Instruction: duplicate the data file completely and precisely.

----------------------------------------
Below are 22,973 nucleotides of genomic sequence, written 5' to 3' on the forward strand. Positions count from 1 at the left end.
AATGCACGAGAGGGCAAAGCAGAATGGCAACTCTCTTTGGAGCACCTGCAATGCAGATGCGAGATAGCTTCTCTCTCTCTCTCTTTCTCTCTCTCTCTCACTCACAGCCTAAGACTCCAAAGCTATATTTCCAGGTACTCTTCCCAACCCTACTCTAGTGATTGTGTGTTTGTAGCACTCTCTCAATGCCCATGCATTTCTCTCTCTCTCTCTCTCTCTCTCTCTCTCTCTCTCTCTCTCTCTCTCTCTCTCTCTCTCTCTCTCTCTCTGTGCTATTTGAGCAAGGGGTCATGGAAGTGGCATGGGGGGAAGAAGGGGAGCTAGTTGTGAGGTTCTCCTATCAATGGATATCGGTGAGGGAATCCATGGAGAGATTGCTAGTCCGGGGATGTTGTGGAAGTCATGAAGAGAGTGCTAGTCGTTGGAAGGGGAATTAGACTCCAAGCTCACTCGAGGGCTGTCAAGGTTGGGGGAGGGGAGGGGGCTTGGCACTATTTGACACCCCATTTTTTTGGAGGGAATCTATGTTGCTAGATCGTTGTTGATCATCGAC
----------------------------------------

Below are 22,973 nucleotides of genomic sequence, written 5' to 3' on the forward strand. Positions count from 1 at the left end.
AATGCACGAGAGGGCAAAGCAGAATGGCAACTCTCTTTGGAGCACCTGCAATGCAGATGCGAGATAGCTTCTCTCTCTCTCTCTTTCTCTCTCTCTCTCACTCACAGCCTAAGACTCCAAAGCTATATTTCCAGGTACTCTTCCCAACCCTACTCTAGTGATTGTGTGTTTGTAGCACTCTCTCAATGCCCATGCATTTCTCTCTCTCTCTCTCTCTCTCTCTCTCTCTCTCTCTCTCTCTCTCTCTCTCTCTCTCTCTCTCTCTCTCTGTGCTATTTGAGCAAGGGGTCATGGAAGTGGCATGGGGGGAAGAAGGGGAGCTAGTTGTGAGGTTCTCCTATCAATGGATATCGGTGAGGGAATCCATGGAGAGATTGCTAGTCCGGGGATGTTGTGGAAGTCATGAAGAGAGTGCTAGTCGTTGGAAGGGGAATTAGACTCCAAGCTCACTCGAGGGCTGTCAAGGTTGGGGGAGGGGAGGGGGCTTGGCACTATTTGACACCCCATTTTTTTGGAGGGAATCTATGTTGCTAGATCGTTGTTGATCATCGAC